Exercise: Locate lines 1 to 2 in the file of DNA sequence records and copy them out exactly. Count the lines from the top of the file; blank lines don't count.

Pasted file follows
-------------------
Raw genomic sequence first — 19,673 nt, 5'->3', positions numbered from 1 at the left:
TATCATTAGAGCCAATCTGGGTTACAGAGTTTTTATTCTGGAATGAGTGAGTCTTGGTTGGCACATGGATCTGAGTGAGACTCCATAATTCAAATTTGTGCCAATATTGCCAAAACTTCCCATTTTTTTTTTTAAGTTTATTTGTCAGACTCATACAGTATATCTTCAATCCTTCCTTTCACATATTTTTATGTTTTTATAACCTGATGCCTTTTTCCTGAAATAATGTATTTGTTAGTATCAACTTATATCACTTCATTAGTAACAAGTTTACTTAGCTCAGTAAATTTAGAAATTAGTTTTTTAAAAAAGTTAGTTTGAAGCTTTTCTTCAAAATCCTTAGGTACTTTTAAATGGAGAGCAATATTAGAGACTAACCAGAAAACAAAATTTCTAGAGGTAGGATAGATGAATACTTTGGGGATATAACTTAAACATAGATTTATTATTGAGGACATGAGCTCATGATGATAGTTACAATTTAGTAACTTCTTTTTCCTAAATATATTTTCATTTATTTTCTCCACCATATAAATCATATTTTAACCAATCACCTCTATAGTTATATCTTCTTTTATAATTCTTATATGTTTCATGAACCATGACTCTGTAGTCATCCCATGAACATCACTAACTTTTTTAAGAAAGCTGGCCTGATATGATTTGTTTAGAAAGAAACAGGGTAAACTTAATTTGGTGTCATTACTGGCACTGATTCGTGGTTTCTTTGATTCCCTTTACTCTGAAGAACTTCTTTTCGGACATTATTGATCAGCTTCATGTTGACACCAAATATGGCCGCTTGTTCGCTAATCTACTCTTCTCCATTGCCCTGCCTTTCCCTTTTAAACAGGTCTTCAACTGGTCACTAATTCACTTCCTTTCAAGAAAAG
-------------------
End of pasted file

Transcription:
Raw genomic sequence first — 19,673 nt, 5'->3', positions numbered from 1 at the left:
TATCATTAGAGCCAATCTGGGTTACAGAGTTTTTATTCTGGAATGAGTGAGTCTTGGTTGGCACATGGATCTGAGTGAGACTCCATAATTCAAATTTGTGCCAATATTGCCAAAACTTCCCATTTTTTTTTTTAAGTTTATTTGTCAGACTCATACAGTATATCTTCAATCCTTCCTTTCACATATTTTTATGTTTTTATAACCTGATGCCTTTTTCCTGAAATAATGTATTTGTTAGTATCAACTTATATCACTTCATTAGTAACAAGTTTACTTAGCTCAGTAAATTTAGAAATTAGTTTTTTAAAAAAGTTAGTTTGAAGCTTTTCTTCAAAATCCTTAGGTACTTTTAAATGGAGAGCAATATTAGAGACTAACCAGAAAACAAAATTTCTAGAGGTAGGATAGATGAATACTTTGGGGATATAACTTAAACATAGATTTATTATTGAGGACATGAGCTCATGATGATAGTTACAATTTAGTAACTTCTTTTTCCTAAATATATTTTCATTTATTTTCTCCACCATATAAATCATATTTTAACCAATCACCTCTATAGTTATATCTTCTTTTATAATTCTTATATGTTTCATGAACCATGACTCTGTAGTCATCCCATGAACATCACTAACTTTTTTAAGAAAGCTGGCCTGATATGATTTGTTTAGAAAGAAACAGGGTAAACTTAATTTGGTGTCATTACTGGCACTGATTCGTGGTTTCTTTGATTCCCTTTACTCTGAAGAACTTCTTTTCGGACATTATTGATCAGCTTCATGTTGACACCAAATATGGCCGCTTGTTCGCTAATCTACTCTTCTCCATTGCCCTGCCTTTCCCTTTTAAACAGGTCTTCAACTGGTCACTAATTCACTTCCTTTCAAGAAAAG